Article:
Bigger fish need larger baitfish. Yes they do eat smaller stuff, but it take a lot more effort to fill up on small stuff. Here in Cape May it is June and all I see in our back bays is little 1/2 inch baitfish. Now what kind of decent fish wants to feed on that.

    Sorry for the rant. Will I stop fishing? No! I am too stupid. It is too much apart of my life and an addiction that is impossible to overcome. I will probably be out there fishing when there is only one fish left to catch and a thousand others like me are out there trying to catch it.
  • 06-20-2019, 02:48 PM
    Ray, your reports almost make me wonder if you hung up your charter shingle too soon (key word: "almost" )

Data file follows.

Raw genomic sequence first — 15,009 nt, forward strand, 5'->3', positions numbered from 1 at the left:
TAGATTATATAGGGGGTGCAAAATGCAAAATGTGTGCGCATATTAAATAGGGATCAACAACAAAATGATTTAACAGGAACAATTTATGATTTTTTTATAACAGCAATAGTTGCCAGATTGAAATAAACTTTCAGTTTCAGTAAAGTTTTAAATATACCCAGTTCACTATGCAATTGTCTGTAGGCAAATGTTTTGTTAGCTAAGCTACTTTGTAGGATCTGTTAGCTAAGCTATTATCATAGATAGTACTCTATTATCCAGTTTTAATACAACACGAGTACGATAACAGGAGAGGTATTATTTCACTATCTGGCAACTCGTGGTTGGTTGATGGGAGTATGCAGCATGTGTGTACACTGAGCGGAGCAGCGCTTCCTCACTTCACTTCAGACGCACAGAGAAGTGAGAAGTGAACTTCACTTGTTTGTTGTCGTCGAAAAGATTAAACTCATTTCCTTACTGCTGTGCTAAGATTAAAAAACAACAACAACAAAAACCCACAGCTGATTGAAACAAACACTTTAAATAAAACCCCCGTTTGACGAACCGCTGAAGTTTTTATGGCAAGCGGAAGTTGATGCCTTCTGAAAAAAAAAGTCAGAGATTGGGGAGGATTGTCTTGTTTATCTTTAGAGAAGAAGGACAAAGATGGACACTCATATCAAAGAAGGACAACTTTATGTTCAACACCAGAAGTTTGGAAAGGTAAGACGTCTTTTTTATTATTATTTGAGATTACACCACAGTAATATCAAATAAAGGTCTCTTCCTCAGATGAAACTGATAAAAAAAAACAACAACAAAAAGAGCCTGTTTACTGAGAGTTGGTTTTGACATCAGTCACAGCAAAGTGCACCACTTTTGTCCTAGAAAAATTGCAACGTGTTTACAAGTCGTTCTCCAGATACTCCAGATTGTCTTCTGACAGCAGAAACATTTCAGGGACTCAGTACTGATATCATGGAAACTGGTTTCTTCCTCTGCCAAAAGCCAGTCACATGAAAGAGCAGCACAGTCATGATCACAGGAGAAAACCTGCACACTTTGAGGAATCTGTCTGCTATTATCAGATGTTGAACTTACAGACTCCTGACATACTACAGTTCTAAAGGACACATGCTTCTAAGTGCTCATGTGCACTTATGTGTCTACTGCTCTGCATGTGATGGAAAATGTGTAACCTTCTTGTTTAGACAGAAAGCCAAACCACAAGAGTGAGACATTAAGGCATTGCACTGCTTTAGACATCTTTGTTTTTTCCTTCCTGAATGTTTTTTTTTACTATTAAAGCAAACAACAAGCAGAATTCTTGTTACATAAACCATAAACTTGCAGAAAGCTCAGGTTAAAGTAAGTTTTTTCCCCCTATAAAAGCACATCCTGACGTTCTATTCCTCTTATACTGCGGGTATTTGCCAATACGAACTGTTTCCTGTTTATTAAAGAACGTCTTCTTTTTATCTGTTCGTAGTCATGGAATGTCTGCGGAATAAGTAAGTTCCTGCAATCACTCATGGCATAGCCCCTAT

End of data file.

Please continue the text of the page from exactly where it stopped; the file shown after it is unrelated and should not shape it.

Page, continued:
• 06-19-2019, 08:17 PM
    Another good day of fishing. Decided to go out mid afternoon and hit the same tide conditions as yesterday. Called same buddy that I fished with yesterday and we left the dock at 3:15 pm. and headed out to the inlet. No signs of any bird play today and the water was not as brown as the day before. Water temps were 69 to 70 degrees and the wind was blowing about 10 or 12 mph out of the southeast. We found some cleaner water and started catching. We were both using clousers on sinking line. I was using a chartreuse/white color and Peter was using a yellow/white one. We ended up with 9 weakfish (only two were around 16 inches and the other 7 were 18 to 20 inches long), 3 short fluke, and 3 very small snapper blues around 12 inches. We released all fish caught and we missed a good number of strikes. Near the bottom they were probably small fluke and we could see small snappers following our flies and nipping at them. All and all it was a good afternoon and we headed back to the dock around 6:15 pm. having enough fun for the afternoon.